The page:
Sepherosa Ziehau has made changes to the initial TCP congestion window, based on a number of papers he links to in his post. The immediate effect is if you’re on DragonFly-current, you will need to do a full buildworld on your next upgrade. The long term effect could be improvements in latency by improving reactions to bufferbloat. Or not; this is pretty technical.
DragonFly has been given 6 slots (i.e. spaces for students) by Google for this year’s Summer of Code. That’s great! We have a crop of great student proposals this year, so far, so the biggest worry at this point is how to get to them all.
Julian Fagir has put together a graphical – meaning it works under curses in a terminal, or under X – interface to pkgin, the binary package manager. Can someone try it and describe how well it works?
The links are all over the map this week, which is fine. Enjoy!
- This makes me laugh every time. (via)
- Etsy has an astonishingly good internal development practice. And open source code? (via)
- For contrast, Facebook’s release engineering process. (via I lost it, sorry) Not as interesting but I can’t tell why.
- Mosh, a program designed for the persistence of screen but differently. (via) Dunno if it builds on DragonFly, but it looks neat.
- “I just ran emacs. LOL!“
- 0x10c, a sci-fi game set in the future with spaceships running a 16-bit CPU. That you can program.
- I wish I could write here with the same mix of loathing and excitement found in this comics review. Warning: mildly… gonzo?
- The journey from user to contributor, a NYCBUG talk in mp3 form. (via)
- I’ve mentioned RetroBSD before, but here’s an example of it being installed on a Duinomite board. 2.11 BSD on a super-cheap, super-small Arduino-style board! (via) I don’t know what I’d do with it, but I want one. It even has keyboard and VGA ports.
- At some point, this CPU database will be handy. (via)
- A new, slow form of brute force ssh attack. (via) What I find interesting here is not so much the new attack itself, but Peter Hansteen’s careful gathering and analysis of data around it.
The next quarterly release of pkgsrc, pkgsrc-2012Q1, has been branched. I’ll start building binary packages momentarily.
The branch should show up in DragonFly git later today. Once available, you can change any references to ‘pkgsrc-2011Q4’ in /usr/Makefile to ‘pkgsrc-2012Q1’, and then to switch to it:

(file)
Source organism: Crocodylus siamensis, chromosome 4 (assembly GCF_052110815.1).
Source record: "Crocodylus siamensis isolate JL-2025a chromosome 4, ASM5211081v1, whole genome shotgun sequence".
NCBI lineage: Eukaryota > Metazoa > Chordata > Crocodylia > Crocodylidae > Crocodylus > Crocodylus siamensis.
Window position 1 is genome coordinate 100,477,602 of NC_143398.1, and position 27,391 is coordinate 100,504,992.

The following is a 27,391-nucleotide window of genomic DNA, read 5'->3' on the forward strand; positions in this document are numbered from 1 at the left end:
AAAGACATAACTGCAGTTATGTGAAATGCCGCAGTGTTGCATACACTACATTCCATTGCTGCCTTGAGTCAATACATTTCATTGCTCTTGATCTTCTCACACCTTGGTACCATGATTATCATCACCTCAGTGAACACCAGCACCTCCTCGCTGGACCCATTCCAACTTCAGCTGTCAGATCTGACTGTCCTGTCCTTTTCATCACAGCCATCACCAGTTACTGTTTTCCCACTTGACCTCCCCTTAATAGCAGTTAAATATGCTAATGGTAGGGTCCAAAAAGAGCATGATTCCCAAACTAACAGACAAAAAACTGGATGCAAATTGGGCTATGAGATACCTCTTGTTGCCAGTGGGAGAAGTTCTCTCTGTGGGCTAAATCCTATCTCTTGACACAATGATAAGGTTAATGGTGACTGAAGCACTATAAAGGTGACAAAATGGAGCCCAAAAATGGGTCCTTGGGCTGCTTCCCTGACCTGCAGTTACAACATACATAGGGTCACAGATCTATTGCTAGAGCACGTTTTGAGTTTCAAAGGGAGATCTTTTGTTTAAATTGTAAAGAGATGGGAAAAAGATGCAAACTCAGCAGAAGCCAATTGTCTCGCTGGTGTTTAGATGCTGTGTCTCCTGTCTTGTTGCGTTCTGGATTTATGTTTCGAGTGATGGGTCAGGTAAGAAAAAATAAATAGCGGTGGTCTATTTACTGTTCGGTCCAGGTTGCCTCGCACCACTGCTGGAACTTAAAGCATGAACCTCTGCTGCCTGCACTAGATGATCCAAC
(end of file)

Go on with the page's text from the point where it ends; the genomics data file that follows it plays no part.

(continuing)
- cd /usr/pkgsrc
- git branch pkgsrc-2012Q1 origin/pkgsrc-2012Q1
- git checkout pkgsrc-2012Q1
- git pull
At that point, you can start building and installing newer applications. For more details on that, check the pkgsrc guide on the DragonFly website.
Note that you don’t have to do that; you can stick with the 2011Q4 (or earlier) packages you have installed now, if you don’t want to deal with software changes right now, or if you want to wait for the binary packages to become available. Upgrades/security fixes only happen for the latest quarterly release, though.
Note: don’t assume I tested this before advising you to do it, or anything like that. I mean, come on.
BSD Magazine’s April issue is out, and it’s about the Cloud. Or clouds, depending on how you look at it. Anyway, there’s several conversations in there about BSD-based hosting services, which I’m sure everyone has wished for at some time or another.
I have one trouble report. I need more, especially if you’re in Australia.
There’s been some discussion of packages that have been broken for a long time in pkgsrc, over on the firstname.lastname@example.org mailing list. It’s interesting to see just what breaks these packages, though it still seems up in the air whether any will be removed or not. (Follow the thread if you have time.) I don’t think the discussion has ended yet.
This would be the right time for an April Fools joke… but no. It’s so common it’s hard to come up with something that won’t make people roll their eyes.
- Here’s an Ultimate SSH Hacks article that isn’t actually that ultimate, or hacky. However, I found it via this Slashdot article that had a comment with this nifty trick for having a single-file Unix-portable ssh link.
- Design Disease. (via) I can sympathize. If you can’t tell what he’s objecting to in the pictures, consider yourself lucky. There’s probably a similar symptom that makes people collect old computer equipment, which I daresay a few readers are vulnerable to.
- Legit, Git workflow for humans. Slightly more sensical syntax for git, as far as I can tell. (via)
- Michael Lucas is dedicated to writing. Really dedicated.
- Also, Michael Lucas and The Value of Tech Books. He’s very right about man pages; they’re great and also not great.
- How DNS Changer was taken down and victims redirected. (via) I link to it because Paul Vixie, the author, also wrote the cron program you’re running right now. Really, look at the end of the man page.
- Look at what’s happened to DuckDuckGo’s traffic stats! (via) I’ve linked to the search engine before, and I know there’s at least a few readers who like it.
- “Let’s kill all proprietary drivers for good” (PDF, via several places) It makes me happy that it talks about drivers and acknowledges the existence of BSD. Driver unification would be great, though it really needs someone solidly behind it as with any project.
- “The problem is compounded by the way Linux has grown over the years into an ungainly edifice, built upon thousands of individual packages of computer code that have been stapled together.”